Unintended Consequences: What Can Happen If You Don’t Have a Will and a Power of Attorney
Wills and powers of attorney are among the most important tools in the estate planner’s toolbox. Everyone should have these vital legal documents. Why? Let’s start with the last will and testament.
What Happens If You Don’t Leave A Will?
When a person passes away without a will, his or her estate assets are distributed according to what is known as intestate succession. In this situation, “who gets what” follows strict guidelines, set by each state, with no regard for the emotional relationships between you, your spouse, your children, and members of your extended family. The state is not concerned about “what you would have wanted.” Your assets must be distributed, and the state has devised a system to do so.
Consider the following example of what would happen if you died intestate in Maryland. Let’s say you were married and had minor children when you passed away. In that case, your spouse would inherit half of your intestate property and your minor children would inherit everything else. Is this what you would have wanted? Probably not, but that’s what would happen—and it is just one example of how Maryland’s intestacy guidelines can lead to unintended, often undesired, consequences.
Who Represents Your Estate If You Didn’t Have a Will?
Here’s another unintended consequence of dying in the state of Maryland: The state will choose your personal representative. A personal representative is responsible for settling an estate. Given the importance of this role, it is likely that some members of your family will be unhappy with the state’s choice. This can lead to family infighting, costly litigation, and hard feelings between family members that last a lifetime.
Now let’s look at what might happen if you do not have a power of attorney and you become incapacitated.
What Are the Benefits of a Power of Attorney?
A power of attorney allows you to name a person you trust to make medical and financial decisions on your behalf in the event you can no longer do so on your own. Without a power of attorney, the state—again—will take charge of your affairs by choosing someone to serve as your guardian. This could be a person you never would have wanted to make critical decisions for you. You might not receive the type or level of care you would have wanted, for example, or financial decisions might be made that fail to reflect your wishes in any way.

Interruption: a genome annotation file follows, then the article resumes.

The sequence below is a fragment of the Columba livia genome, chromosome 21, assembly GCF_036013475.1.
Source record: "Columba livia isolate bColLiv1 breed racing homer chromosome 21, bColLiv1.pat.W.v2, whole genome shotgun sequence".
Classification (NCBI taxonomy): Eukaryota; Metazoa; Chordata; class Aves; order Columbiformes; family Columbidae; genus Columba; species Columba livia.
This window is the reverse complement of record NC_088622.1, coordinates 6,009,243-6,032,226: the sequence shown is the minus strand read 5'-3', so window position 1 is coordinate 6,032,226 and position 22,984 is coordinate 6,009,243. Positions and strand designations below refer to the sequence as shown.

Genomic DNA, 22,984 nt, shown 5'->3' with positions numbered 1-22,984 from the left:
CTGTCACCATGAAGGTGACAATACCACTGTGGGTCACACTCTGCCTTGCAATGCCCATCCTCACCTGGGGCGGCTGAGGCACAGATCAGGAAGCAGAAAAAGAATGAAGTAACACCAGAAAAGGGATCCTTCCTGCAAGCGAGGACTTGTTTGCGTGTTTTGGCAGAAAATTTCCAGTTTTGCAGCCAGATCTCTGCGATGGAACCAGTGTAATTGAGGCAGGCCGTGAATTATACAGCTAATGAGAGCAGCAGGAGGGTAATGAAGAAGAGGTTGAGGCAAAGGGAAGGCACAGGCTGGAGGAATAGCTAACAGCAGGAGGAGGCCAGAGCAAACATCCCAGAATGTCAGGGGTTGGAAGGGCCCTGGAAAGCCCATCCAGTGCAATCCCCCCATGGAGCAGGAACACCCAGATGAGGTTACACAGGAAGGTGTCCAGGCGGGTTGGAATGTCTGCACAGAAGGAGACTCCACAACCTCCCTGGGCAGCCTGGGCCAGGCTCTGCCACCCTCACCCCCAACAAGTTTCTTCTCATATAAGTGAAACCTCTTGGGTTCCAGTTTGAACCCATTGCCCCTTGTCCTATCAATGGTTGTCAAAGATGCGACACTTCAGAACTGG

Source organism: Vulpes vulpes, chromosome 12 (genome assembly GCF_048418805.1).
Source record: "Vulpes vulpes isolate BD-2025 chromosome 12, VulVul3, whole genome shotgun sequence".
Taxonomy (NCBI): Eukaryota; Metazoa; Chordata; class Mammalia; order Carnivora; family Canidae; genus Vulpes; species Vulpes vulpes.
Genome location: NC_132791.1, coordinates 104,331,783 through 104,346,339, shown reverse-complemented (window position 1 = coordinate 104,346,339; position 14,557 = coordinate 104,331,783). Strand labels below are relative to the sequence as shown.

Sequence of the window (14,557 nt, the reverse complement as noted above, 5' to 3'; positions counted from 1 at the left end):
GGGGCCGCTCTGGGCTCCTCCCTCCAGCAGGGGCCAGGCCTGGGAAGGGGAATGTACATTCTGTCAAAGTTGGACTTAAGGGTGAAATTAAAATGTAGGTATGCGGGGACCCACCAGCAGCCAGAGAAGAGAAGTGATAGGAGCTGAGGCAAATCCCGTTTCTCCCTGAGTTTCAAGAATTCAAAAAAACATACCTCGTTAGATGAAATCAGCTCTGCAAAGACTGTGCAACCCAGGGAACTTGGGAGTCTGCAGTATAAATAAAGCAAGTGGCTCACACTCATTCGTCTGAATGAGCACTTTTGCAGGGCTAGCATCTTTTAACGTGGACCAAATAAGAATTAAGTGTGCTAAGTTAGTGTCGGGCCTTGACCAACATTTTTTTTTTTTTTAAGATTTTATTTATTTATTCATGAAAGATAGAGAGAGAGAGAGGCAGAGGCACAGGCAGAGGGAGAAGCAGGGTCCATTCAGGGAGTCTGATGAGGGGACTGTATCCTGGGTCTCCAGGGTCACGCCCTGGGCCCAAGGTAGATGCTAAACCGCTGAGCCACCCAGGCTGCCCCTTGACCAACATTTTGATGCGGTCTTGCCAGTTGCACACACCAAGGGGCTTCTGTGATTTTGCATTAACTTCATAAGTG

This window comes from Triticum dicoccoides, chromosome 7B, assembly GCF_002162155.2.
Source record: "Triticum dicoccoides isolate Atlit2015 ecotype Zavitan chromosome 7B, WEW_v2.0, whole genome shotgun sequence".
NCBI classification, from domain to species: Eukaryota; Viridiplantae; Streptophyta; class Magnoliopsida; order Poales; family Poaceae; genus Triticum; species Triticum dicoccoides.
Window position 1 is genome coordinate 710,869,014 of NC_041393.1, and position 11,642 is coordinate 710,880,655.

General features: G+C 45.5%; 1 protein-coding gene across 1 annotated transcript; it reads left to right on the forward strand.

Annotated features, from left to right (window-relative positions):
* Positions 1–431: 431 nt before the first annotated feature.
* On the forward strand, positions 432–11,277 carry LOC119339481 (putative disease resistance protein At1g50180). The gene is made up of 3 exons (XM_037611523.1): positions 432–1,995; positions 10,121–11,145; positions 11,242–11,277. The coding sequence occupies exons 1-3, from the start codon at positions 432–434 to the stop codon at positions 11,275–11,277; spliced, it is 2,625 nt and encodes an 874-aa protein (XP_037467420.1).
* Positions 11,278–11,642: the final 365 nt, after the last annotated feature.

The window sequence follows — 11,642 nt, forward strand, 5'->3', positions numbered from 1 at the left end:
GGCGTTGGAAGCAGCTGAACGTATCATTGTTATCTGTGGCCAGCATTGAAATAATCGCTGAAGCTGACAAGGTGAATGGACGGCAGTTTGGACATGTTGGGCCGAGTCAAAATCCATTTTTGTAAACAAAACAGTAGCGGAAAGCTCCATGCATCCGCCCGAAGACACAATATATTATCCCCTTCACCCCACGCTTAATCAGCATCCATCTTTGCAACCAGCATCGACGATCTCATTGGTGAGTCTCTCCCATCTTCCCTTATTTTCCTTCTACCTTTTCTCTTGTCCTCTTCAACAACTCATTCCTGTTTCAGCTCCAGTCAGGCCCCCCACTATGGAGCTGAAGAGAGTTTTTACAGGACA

In addition, the guardianship process itself is both expensive and invasive. A guardianship bond, which must be paid to the court when it appoints someone to act on behalf of another individual, can cost $3,500 per year for estates with assets of one million dollars. You will likely need an attorney to represent the guardian, file papers for an appointment, and handle ongoing annual filings. The costs of these services can be extremely high, and you will pay for them.
Perhaps worst of all, the court and your guardian will have complete control over your affairs for the rest of your life.
All of this can be avoided with a properly designed and implemented power of attorney.
Get Experienced Help Planning Your Estate
Clifford M. Cohen has more than 35 years of experience and dedicates his practice to guiding aging individuals in the Maryland and D.C. area through the creation and implementation of an estate plan. Contact us today at 202-895-2799 for a free case evaluation.